Radiologia Brasileira - Publicação Científica Oficial do Colégio Brasileiro de Radiologia

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Idioma/Language: Português Inglês

Vol. 53 nº 1 - Jan. /Feb.  of 2020

REVIEW ARTICLE
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Page(s) 47 to 55

Ultrasound elastography in patients with fatty liver disease

Autho(rs): Luiza de Campos Moreira da Silva1; Julia Teixeira de Oliveira2; Sandra Tochetto3; Claudia Pinto Marques Souza de Oliveira4; Rosa Sigrist5; Maria Cristina Chammas6

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Keywords: Elasticity imaging techniques/methods; Ultrasonography/methods; Liver/diagnostic imaging; Fatty liver/diagnosis.

Descritores: Técnicas de imagem por elasticidade/métodos; Ultrassonografia/métodos; Fígado/diagnóstico por imagem; Fígado gorduroso/diagnóstico.

Abstract:
Hepatic steatosis, or fatty liver disease, occurs due to the accumulation of lipids in hepatocytes. When it becomes chronic, lobular inflammation develops and the disease can evolve to hepatic fibrosis, liver cirrhosis, or hepatocellular carcinoma. Early diagnosis is desirable because patients diagnosed in the early stage of the disease respond better to treatment. In the early stages of fatty liver disease, the physical examination is often unremarkable. Fatty liver disease and hepatic fibrosis can be diagnosed and monitored through laboratory tests, imaging, and biopsy. Among the imaging methods, ultrasound stands out as an effective means of diagnosing and following patients with liver disease. Ultrasound used in conjunction with elastography (ultrasound elastography) has recently shown great utility in the follow-up of such patients. Ultrasound elastography studies the degree of deformation (stiffness) of an organ or lesion, so that when there is hardening, fibrosis, or cirrhosis of the liver, those alterations are well demonstrated. In this review article, we discuss the application of the different types of ultrasound elastography for liver studies: transient elastography, point shear wave elastography, and two-dimensional shear wave elastography. Although magnetic resonance elastography may also be used in the analysis of liver fibrosis, it will not be addressed in this article.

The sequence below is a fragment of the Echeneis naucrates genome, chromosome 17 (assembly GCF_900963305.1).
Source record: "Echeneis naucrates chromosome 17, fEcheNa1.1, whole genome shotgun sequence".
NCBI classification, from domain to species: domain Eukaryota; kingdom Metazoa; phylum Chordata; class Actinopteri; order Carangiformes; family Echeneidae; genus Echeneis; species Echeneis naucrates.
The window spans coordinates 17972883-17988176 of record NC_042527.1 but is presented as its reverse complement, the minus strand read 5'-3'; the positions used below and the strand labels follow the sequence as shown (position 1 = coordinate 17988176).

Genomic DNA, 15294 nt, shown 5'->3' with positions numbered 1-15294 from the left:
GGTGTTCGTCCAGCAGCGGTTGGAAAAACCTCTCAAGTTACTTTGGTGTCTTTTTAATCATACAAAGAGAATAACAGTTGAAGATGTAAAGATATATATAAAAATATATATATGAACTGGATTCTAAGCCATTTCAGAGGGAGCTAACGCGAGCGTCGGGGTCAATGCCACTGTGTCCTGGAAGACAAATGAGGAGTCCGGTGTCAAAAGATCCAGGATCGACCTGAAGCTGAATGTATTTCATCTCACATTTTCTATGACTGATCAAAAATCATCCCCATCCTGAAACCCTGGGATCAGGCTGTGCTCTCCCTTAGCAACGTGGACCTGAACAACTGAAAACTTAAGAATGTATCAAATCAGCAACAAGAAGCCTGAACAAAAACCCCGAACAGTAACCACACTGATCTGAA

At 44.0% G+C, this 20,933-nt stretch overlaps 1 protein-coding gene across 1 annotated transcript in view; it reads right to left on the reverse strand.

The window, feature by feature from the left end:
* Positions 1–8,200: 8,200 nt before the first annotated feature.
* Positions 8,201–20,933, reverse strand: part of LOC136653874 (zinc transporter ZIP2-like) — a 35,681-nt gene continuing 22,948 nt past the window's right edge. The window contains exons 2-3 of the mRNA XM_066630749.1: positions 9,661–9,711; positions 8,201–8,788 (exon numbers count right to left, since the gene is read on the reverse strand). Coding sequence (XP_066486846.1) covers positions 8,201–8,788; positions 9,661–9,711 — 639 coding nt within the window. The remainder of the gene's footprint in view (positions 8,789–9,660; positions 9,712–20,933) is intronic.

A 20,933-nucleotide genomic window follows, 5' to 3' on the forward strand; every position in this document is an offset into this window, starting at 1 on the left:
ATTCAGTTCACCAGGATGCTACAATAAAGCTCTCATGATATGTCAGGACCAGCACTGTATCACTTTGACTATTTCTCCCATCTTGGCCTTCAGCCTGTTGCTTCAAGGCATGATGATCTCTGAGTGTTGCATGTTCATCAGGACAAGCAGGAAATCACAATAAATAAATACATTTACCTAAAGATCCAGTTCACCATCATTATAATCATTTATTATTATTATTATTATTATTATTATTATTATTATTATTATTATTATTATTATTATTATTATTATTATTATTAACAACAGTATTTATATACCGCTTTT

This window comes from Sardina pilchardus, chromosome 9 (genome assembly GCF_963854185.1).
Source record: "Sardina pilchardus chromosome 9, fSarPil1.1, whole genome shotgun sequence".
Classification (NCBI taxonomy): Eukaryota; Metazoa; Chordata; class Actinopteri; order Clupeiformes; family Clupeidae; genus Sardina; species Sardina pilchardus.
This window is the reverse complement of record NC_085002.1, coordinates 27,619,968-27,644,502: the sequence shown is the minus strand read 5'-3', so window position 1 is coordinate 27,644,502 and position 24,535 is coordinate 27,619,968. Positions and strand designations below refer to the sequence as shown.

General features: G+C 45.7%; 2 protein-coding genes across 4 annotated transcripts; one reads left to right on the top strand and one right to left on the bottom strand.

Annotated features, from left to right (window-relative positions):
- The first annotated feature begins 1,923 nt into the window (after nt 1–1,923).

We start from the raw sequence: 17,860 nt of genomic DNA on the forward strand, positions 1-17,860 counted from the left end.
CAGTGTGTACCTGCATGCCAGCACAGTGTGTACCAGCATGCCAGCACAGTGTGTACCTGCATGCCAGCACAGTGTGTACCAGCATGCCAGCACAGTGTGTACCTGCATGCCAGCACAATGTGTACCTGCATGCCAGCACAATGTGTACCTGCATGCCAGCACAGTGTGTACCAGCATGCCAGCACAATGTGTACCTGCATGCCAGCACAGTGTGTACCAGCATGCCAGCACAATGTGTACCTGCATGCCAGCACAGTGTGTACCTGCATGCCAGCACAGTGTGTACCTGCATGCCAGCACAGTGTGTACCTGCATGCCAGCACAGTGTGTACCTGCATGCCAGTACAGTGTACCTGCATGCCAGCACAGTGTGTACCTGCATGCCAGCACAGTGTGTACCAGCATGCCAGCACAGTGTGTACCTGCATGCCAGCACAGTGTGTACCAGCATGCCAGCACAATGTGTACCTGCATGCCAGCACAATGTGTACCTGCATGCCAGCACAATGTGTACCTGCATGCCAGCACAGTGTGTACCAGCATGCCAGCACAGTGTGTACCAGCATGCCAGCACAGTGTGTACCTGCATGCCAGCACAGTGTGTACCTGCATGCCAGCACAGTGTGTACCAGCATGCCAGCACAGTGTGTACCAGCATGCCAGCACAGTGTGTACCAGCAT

Resumo:
Esteatose hepática ocorre pelo acúmulo de lipídios nos hepatócitos, sua cronificação cursa com inflamação lobular e evolui com fibrose hepática, cirrose e carcinoma hepatocelular. O diagnóstico precoce do acometimento hepático é desejável em razão da melhor resposta terapêutica dos pacientes na fase inicial da doença. O exame físico nas fases iniciais da doença não apresenta alterações. O diagnóstico e o controle evolutivo da esteatose e fibrose hepática podem ser realizados por exames laboratoriais, exames de imagens e biópsia. Entre os exames de imagem, destaca-se a ultrassonografia (US) no diagnóstico e acompanhamento dos pacientes com doença hepática. Atualmente, a US associada à elastografia vem se destacando para acompanhamento desses pacientes. A elastografia por US estuda o grau de deformação (ou dureza) do órgão ou lesão, de modo que quando há endurecimento do fígado, por fibrose ou cirrose, essa alteração é bem demonstrada na elastografia por US. Neste artigo de revisão nos propusemos a discutir a aplicação dos diversos tipos de elastografia por US para estudo do fígado: elastografia transitória, point-shear wave elastography e 2D-shear wave elastography. A elastografia por ressonância magnética também pode ser utilizada na análise de fibrose hepática, mas não será abordada neste artigo.

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1. Faculdade de Medicina da Universidade de São Paulo (FMUSP), São Paulo, SP, Brazil; https://orcid.org/0000-0002-6051-4228
2. Faculdade de Medicina da Universidade de São Paulo (FMUSP), São Paulo, SP, Brazil; https://orcid.org/0000-0002-8770-3096
3. Faculdade de Medicina da Universidade de São Paulo (FMUSP), São Paulo, SP, Brazil; https://orcid.org/0000-0003-3588-2069
4. Faculdade de Medicina da Universidade de São Paulo (FMUSP), São Paulo, SP, Brazil; https://orcid.org/0000-0002-2848-417X
5. Faculdade de Medicina da Universidade de São Paulo (FMUSP), São Paulo, SP, Brazil; https://orcid.org/0000-0002-5780-4136
6. Faculdade de Medicina da Universidade de São Paulo (FMUSP), São Paulo, SP, Brazil; https://orcid.org/0000-0001-7041-3079

Correspondence:
Luiza de Campos Moreira da Silva. FMUSP – Instituto de Radiologia
Rua Doutor Ovídio Pires de Campos, 75, Cerqueira César
São Paulo, SP, Brazil, 05403-010
Email: luiza.silva@fm.usp.br

Received 18 February 2019
Accepted after revision 12 April 2019

Publication date: 30/10/2019
 
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